High PR, massive traffic source, and ACTIVELY LOOKING FOR SOMEONE TO LINK TO,
Its the BBC. [bbc.co.uk] No, really.
| 1:53 pm on Mar 20, 2010 (gmt 0)|
It's also worth keeping your eye on the HARO list for journalists writing about your sector.
| 2:26 pm on Mar 22, 2010 (gmt 0)|
its about quality not just mass spam!
| 3:56 am on Mar 23, 2010 (gmt 0)|
I think quality is not enough, quantity is necessary.
| 9:49 am on Mar 23, 2010 (gmt 0)|
While quality vs. quantity does have a clear answer, I would like to hear your views on this. Which is better?
1. A small-medium site that does not update often - so the link I received stays 2-3 clicks away from the main page for a long-term
2. Link from high quality sites (visible PR of 8-9) - but they are so content-intensive that the link to my website disappears into deep archives in just a matter of days
| 12:24 pm on Mar 24, 2010 (gmt 0)|
> Can one or two good links make a site?
It's all relative to the competition. I've got to the top of Google with one link because the competition had no links.
| 12:44 pm on Mar 24, 2010 (gmt 0)|
Also I believe what kind of a product you sell. Depends what everyone sells no?
| 10:20 pm on Mar 25, 2010 (gmt 0)|
Someone in another thread referenced a PubCon or other appearance by Matt Cutts where he pulled up an internal link checking tool and revealed that the effective links on the website he was 'reviewing' made up about 5% of its total linkage.
I regularly see the odd site on page one that has 10% or much less links by volume compared to the others. There's usually one in every niche I check. Those are the sites that interest me. Work hard, yes - but work SMART too. When you go through the links by hand you can see the quality.
It's not even a question of highly relevant from what I can see - just that the sites doing the linking are undoubtedly quality, busy, popular sites.
| 11:12 pm on Mar 25, 2010 (gmt 0)|
that's a point well worth remembering. I just ran the 'money' term in my niche. I've got <5K links. My primary competitor has 40K links, low end stuff. There's another site that has 100K links, a manufacturer of the product in our industry.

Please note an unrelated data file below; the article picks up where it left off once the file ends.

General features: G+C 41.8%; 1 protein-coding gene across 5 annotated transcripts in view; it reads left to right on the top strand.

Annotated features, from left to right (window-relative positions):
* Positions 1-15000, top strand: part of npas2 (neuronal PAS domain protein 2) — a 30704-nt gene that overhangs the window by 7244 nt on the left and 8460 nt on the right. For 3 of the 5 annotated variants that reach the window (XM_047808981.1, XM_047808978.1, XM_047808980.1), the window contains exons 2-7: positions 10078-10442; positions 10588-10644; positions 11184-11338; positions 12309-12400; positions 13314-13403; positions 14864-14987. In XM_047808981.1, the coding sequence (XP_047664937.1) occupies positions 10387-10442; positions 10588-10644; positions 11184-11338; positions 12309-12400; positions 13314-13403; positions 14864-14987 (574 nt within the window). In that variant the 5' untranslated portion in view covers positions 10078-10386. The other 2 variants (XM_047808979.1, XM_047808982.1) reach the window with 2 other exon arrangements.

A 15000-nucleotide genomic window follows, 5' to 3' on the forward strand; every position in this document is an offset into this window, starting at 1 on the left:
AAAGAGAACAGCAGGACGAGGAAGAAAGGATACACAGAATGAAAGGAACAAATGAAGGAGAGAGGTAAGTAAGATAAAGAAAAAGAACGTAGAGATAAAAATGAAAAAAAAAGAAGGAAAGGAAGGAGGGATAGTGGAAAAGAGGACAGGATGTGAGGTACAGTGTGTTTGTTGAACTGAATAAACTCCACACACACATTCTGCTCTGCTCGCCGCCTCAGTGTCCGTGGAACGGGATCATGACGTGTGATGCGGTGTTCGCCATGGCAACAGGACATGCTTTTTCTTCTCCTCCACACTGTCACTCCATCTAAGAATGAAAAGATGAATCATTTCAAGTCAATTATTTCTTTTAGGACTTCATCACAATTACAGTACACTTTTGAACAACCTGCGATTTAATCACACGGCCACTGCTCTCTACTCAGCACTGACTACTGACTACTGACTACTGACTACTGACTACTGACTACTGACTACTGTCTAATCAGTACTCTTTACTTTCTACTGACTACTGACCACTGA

Then there's another one of my competitors, has <400 links. I haven't looked at that one in a while - I know he has quality links he built years before I started my main site. I don't recall him having that few links though. Clearly I need to go back and review what he's doing!
| 11:15 pm on Mar 25, 2010 (gmt 0)|
Frantic Fish, thanks for the point (though it should be obvious to me). If one or two links 'make a site', then I've found the link for that 400 inlink competitor. He's got a lot of junk links, but I found a very very interesting backlink I think I can get. I saw it before, but glanced over it. Now I'm going to go ask for a link. (My site is actually more relevant than theirs for this site).
| 9:06 am on Mar 26, 2010 (gmt 0)|
You're welcome - it's this forum and its regular contributors that got me thinking and acting this way anyway!
| 3:29 pm on Mar 26, 2010 (gmt 0)|
I too agree with that link building is all about quality than quantity. I also think of it as an on going marketing task that is essential for any business wanting to survive on the internet. There are also thoughts in the SEO world of although recopical linking in more of a thing of the past, I still recommend to clients to get a good balance of different types of links.
| 10:52 am on Apr 24, 2010 (gmt 0)|
What about 500 inbound links from 500 PR2-PR4(index file, not link page) directory sites?
Let's say the page where the link resides has a PR of zero or 1 from the toolbar only of course, not talking blank, some white to it so not yet PR1 but no Zero either. Index file of directory has PR2-4 and fair Alexa ranking.
Would these 500 inbound be worth 1-2 very high page rank links?
| 5:39 am on Apr 29, 2010 (gmt 0)|
Yes, to answer quite simply.
| 5:03 pm on Apr 30, 2010 (gmt 0)|
Yes, it sure can.
| This 31 message thread spans 2 pages: 31 (  2 ) > > |